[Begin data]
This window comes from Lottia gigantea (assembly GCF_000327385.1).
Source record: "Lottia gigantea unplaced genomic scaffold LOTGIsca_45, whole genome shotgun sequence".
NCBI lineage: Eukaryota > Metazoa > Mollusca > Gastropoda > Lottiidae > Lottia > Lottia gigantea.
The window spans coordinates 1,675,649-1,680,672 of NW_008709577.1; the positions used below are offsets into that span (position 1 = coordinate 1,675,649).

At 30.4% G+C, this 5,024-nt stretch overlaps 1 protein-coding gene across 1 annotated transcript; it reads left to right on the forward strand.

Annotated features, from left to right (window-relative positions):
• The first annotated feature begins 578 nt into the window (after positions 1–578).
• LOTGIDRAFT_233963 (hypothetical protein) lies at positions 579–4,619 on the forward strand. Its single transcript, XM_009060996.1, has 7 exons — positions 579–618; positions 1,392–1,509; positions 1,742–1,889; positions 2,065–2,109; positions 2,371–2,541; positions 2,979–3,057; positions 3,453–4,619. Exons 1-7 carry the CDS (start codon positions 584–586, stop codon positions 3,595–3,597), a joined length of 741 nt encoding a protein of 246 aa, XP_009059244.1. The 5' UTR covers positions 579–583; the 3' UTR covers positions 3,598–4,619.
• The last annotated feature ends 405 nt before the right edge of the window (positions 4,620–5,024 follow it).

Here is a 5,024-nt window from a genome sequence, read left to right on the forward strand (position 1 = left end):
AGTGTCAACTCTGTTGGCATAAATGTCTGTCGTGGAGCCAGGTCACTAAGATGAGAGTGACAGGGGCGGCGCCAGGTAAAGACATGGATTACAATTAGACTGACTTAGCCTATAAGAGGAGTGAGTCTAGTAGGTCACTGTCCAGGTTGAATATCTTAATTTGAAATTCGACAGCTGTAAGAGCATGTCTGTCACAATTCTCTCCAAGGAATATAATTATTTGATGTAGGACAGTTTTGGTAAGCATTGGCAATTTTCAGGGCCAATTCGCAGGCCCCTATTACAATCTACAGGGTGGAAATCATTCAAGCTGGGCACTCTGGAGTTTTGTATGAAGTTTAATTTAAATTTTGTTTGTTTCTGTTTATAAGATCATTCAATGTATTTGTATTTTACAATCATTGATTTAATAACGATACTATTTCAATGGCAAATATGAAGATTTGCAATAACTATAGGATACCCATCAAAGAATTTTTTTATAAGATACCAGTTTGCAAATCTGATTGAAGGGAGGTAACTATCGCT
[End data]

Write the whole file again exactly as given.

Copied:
This window comes from Lottia gigantea (assembly GCF_000327385.1).
Source record: "Lottia gigantea unplaced genomic scaffold LOTGIsca_45, whole genome shotgun sequence".
NCBI lineage: Eukaryota > Metazoa > Mollusca > Gastropoda > Lottiidae > Lottia > Lottia gigantea.
The window spans coordinates 1,675,649-1,680,672 of NW_008709577.1; the positions used below are offsets into that span (position 1 = coordinate 1,675,649).

At 30.4% G+C, this 5,024-nt stretch overlaps 1 protein-coding gene across 1 annotated transcript; it reads left to right on the forward strand.

Annotated features, from left to right (window-relative positions):
• The first annotated feature begins 578 nt into the window (after positions 1–578).
• LOTGIDRAFT_233963 (hypothetical protein) lies at positions 579–4,619 on the forward strand. Its single transcript, XM_009060996.1, has 7 exons — positions 579–618; positions 1,392–1,509; positions 1,742–1,889; positions 2,065–2,109; positions 2,371–2,541; positions 2,979–3,057; positions 3,453–4,619. Exons 1-7 carry the CDS (start codon positions 584–586, stop codon positions 3,595–3,597), a joined length of 741 nt encoding a protein of 246 aa, XP_009059244.1. The 5' UTR covers positions 579–583; the 3' UTR covers positions 3,598–4,619.
• The last annotated feature ends 405 nt before the right edge of the window (positions 4,620–5,024 follow it).

Here is a 5,024-nt window from a genome sequence, read left to right on the forward strand (position 1 = left end):
AGTGTCAACTCTGTTGGCATAAATGTCTGTCGTGGAGCCAGGTCACTAAGATGAGAGTGACAGGGGCGGCGCCAGGTAAAGACATGGATTACAATTAGACTGACTTAGCCTATAAGAGGAGTGAGTCTAGTAGGTCACTGTCCAGGTTGAATATCTTAATTTGAAATTCGACAGCTGTAAGAGCATGTCTGTCACAATTCTCTCCAAGGAATATAATTATTTGATGTAGGACAGTTTTGGTAAGCATTGGCAATTTTCAGGGCCAATTCGCAGGCCCCTATTACAATCTACAGGGTGGAAATCATTCAAGCTGGGCACTCTGGAGTTTTGTATGAAGTTTAATTTAAATTTTGTTTGTTTCTGTTTATAAGATCATTCAATGTATTTGTATTTTACAATCATTGATTTAATAACGATACTATTTCAATGGCAAATATGAAGATTTGCAATAACTATAGGATACCCATCAAAGAATTTTTTTATAAGATACCAGTTTGCAAATCTGATTGAAGGGAGGTAACTATCGCT